TRADE FOR THE RIGHT REASONS

TRADE FOR THE RIGHT REASONS

BEFORE heading to Asia, it’s a good idea to work out exactly why your business is going there.

Businesses need to understand the markets they are entering in Asia and how their products or services fit and engage with corporate advisors and governments in each country.

That’s the advice from partners Dennis Lin and Cameron MacMillan (both pictured), from BDO consultancy. They deal with many clients doing business across the Asian region.

“Businesses need to understand what they are going to Asia for: To sell, buy or create a partnership," says MacMillan.

“You cannot treat it as a gold rush and expect opportunities to appear. You must have patience and not bet the house on Asia,” he says.

Lin believes the recent bribery convictions in China of businessmen Stern Hu and Matthew Ng highlight the importance of treading warily when doing business in a foreign country.

He says it can be a mistake to try and act like a local.

“It is easy to get into trouble if one offends a government official," he says.

MacMillan and Lin believe technology and creative industries can grow faster in some Asian markets, where there are not the capital constraints and high labour costs of operating in Australia.

As an example he cites the success enjoyed by a number of Queensland logistics and food testers who were approached by Chinese authorities following a string of tainted food scandals there.

“They were approached because Australia has one of the world’s highest standards of food safety,” he says.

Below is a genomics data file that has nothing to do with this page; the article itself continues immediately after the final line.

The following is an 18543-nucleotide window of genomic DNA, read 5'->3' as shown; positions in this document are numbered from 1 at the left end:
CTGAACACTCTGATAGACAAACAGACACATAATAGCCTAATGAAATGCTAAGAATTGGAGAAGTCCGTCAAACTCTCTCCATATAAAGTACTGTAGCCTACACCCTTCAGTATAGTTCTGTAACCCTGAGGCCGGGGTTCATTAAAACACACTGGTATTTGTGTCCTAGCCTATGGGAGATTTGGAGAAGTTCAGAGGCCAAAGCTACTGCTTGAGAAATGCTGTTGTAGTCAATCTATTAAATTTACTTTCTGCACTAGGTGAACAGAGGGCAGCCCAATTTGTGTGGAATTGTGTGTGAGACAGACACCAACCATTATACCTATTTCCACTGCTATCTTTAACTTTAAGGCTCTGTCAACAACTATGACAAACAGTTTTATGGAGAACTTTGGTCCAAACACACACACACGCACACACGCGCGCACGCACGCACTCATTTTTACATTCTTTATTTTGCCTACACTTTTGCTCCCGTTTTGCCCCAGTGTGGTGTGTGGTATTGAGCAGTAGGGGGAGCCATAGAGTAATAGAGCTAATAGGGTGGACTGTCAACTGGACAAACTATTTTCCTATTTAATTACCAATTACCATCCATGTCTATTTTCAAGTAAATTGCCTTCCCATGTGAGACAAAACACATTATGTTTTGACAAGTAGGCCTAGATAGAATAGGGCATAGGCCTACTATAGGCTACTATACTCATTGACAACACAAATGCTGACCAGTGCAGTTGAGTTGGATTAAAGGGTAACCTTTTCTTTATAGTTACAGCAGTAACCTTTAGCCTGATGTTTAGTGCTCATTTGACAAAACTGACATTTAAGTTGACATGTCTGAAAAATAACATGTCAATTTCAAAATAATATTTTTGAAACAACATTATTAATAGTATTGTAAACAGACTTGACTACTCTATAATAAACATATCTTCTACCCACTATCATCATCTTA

“In Japan there is still talk about the fall-out from the 2011 tsunami and whether food is safe to eat. People often take for granted that our food is safe, but not everyone can.”

The Japanese Government has encouraged entrepreneurs to produce goods, such as wagyu beef and automobiles, outside of Japan for the purpose of importing back to the island.

“Australia can be used as a base to manufacture products for Japanese tastes with traditional quality controls and a perceived quality of being made by Japan. The Japanese could not otherwise create the same volume of wagyu as they do not have the same amount of land. They are now looking at [offshore] rice production,” says Lin.

Enjoyed this article?

Don't miss out on the knowledge and insights to be gained from our daily news and features.

Subscribe today to unlock unlimited access to in-depth business coverage, expert analysis, and exclusive content across all devices.

Support independent journalism and stay informed with stories that matter to you.

Subscribe now and get 50% off your first year!

Four time-saving tips for automating your investment portfolio
Partner Content
In today's fast-paced investment landscape, time is a valuable commodity. Fortunately, w...
Etoro
Advertisement

Related Stories

Former IPO hopeful Limepay acquired by Spenda at a fraction of the $43.5m invested

Former IPO hopeful Limepay acquired by Spenda at a fraction of the $43.5m invested

White-label buy-now pay-later (BNPL) company Limepay may have ...

Melbourne construction safety software group HammerTech receives $105m investment for growth

Melbourne construction safety software group HammerTech receives $105m investment for growth

HammerTech, a Melbourne-headquartered safety intelligence software ...

Here’s how to make sure Indigenous businesses keep thriving across a wide range of industries

Here’s how to make sure Indigenous businesses keep thriving across a wide range of industries

When discussing the creativity and ingenuity of Indigenous people, ...

Brisbane-based IT consultancy Exent acquired by Atturra for up to $8m

Brisbane-based IT consultancy Exent acquired by Atturra for up to $8m

Founder-led IT consultancy Exent is set to join the growing portfol...